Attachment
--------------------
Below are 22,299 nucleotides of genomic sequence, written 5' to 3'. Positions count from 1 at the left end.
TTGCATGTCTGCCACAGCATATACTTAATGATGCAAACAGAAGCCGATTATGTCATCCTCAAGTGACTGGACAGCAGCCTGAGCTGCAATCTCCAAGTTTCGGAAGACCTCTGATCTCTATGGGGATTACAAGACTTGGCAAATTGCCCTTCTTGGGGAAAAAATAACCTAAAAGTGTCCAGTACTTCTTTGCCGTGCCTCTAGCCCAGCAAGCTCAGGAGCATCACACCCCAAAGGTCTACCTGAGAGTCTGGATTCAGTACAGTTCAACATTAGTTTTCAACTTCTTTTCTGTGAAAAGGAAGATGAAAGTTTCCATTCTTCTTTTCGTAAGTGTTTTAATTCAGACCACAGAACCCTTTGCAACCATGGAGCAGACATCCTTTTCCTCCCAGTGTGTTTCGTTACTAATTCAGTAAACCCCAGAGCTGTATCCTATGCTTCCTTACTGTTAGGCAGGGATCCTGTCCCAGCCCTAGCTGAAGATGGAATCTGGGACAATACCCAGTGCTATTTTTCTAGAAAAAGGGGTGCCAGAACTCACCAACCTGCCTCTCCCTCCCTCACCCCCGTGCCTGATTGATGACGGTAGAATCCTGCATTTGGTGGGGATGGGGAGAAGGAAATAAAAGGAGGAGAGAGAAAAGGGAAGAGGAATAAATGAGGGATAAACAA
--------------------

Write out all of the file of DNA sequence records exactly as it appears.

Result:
Below are 22,299 nucleotides of genomic sequence, written 5' to 3'. Positions count from 1 at the left end.
TTGCATGTCTGCCACAGCATATACTTAATGATGCAAACAGAAGCCGATTATGTCATCCTCAAGTGACTGGACAGCAGCCTGAGCTGCAATCTCCAAGTTTCGGAAGACCTCTGATCTCTATGGGGATTACAAGACTTGGCAAATTGCCCTTCTTGGGGAAAAAATAACCTAAAAGTGTCCAGTACTTCTTTGCCGTGCCTCTAGCCCAGCAAGCTCAGGAGCATCACACCCCAAAGGTCTACCTGAGAGTCTGGATTCAGTACAGTTCAACATTAGTTTTCAACTTCTTTTCTGTGAAAAGGAAGATGAAAGTTTCCATTCTTCTTTTCGTAAGTGTTTTAATTCAGACCACAGAACCCTTTGCAACCATGGAGCAGACATCCTTTTCCTCCCAGTGTGTTTCGTTACTAATTCAGTAAACCCCAGAGCTGTATCCTATGCTTCCTTACTGTTAGGCAGGGATCCTGTCCCAGCCCTAGCTGAAGATGGAATCTGGGACAATACCCAGTGCTATTTTTCTAGAAAAAGGGGTGCCAGAACTCACCAACCTGCCTCTCCCTCCCTCACCCCCGTGCCTGATTGATGACGGTAGAATCCTGCATTTGGTGGGGATGGGGAGAAGGAAATAAAAGGAGGAGAGAGAAAAGGGAAGAGGAATAAATGAGGGATAAACAA